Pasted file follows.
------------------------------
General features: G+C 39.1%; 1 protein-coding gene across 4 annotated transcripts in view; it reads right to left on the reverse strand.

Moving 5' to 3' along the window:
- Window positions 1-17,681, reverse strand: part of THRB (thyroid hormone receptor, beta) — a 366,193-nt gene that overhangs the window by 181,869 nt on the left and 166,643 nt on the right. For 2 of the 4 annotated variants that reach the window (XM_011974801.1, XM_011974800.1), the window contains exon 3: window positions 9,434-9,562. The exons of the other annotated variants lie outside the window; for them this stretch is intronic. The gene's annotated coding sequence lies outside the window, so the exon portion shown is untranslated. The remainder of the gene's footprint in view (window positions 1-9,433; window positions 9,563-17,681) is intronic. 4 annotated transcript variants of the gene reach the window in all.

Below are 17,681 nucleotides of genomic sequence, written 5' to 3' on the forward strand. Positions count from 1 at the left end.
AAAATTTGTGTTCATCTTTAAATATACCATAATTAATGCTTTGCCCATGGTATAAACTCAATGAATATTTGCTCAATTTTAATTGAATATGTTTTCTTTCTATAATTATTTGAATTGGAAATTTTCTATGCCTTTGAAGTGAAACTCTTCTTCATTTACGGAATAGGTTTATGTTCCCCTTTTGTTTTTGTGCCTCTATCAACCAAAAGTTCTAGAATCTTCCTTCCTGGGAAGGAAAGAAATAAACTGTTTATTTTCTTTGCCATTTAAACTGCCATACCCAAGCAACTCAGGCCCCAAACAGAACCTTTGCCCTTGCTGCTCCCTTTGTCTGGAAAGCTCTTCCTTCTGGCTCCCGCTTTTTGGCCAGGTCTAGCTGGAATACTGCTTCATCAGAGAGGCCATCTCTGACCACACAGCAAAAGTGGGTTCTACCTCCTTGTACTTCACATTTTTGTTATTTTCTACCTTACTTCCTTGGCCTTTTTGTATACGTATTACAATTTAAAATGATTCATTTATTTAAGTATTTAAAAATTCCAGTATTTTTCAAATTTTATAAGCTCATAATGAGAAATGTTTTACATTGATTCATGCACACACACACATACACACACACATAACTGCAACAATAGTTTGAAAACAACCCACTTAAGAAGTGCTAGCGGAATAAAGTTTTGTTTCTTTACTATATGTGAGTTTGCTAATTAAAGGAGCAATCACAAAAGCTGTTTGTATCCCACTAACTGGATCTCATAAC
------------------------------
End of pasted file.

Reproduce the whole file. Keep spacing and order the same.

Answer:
General features: G+C 39.1%; 1 protein-coding gene across 4 annotated transcripts in view; it reads right to left on the reverse strand.

Moving 5' to 3' along the window:
- Window positions 1-17,681, reverse strand: part of THRB (thyroid hormone receptor, beta) — a 366,193-nt gene that overhangs the window by 181,869 nt on the left and 166,643 nt on the right. For 2 of the 4 annotated variants that reach the window (XM_011974801.1, XM_011974800.1), the window contains exon 3: window positions 9,434-9,562. The exons of the other annotated variants lie outside the window; for them this stretch is intronic. The gene's annotated coding sequence lies outside the window, so the exon portion shown is untranslated. The remainder of the gene's footprint in view (window positions 1-9,433; window positions 9,563-17,681) is intronic. 4 annotated transcript variants of the gene reach the window in all.

Below are 17,681 nucleotides of genomic sequence, written 5' to 3' on the forward strand. Positions count from 1 at the left end.
AAAATTTGTGTTCATCTTTAAATATACCATAATTAATGCTTTGCCCATGGTATAAACTCAATGAATATTTGCTCAATTTTAATTGAATATGTTTTCTTTCTATAATTATTTGAATTGGAAATTTTCTATGCCTTTGAAGTGAAACTCTTCTTCATTTACGGAATAGGTTTATGTTCCCCTTTTGTTTTTGTGCCTCTATCAACCAAAAGTTCTAGAATCTTCCTTCCTGGGAAGGAAAGAAATAAACTGTTTATTTTCTTTGCCATTTAAACTGCCATACCCAAGCAACTCAGGCCCCAAACAGAACCTTTGCCCTTGCTGCTCCCTTTGTCTGGAAAGCTCTTCCTTCTGGCTCCCGCTTTTTGGCCAGGTCTAGCTGGAATACTGCTTCATCAGAGAGGCCATCTCTGACCACACAGCAAAAGTGGGTTCTACCTCCTTGTACTTCACATTTTTGTTATTTTCTACCTTACTTCCTTGGCCTTTTTGTATACGTATTACAATTTAAAATGATTCATTTATTTAAGTATTTAAAAATTCCAGTATTTTTCAAATTTTATAAGCTCATAATGAGAAATGTTTTACATTGATTCATGCACACACACACATACACACACACATAACTGCAACAATAGTTTGAAAACAACCCACTTAAGAAGTGCTAGCGGAATAAAGTTTTGTTTCTTTACTATATGTGAGTTTGCTAATTAAAGGAGCAATCACAAAAGCTGTTTGTATCCCACTAACTGGATCTCATAAC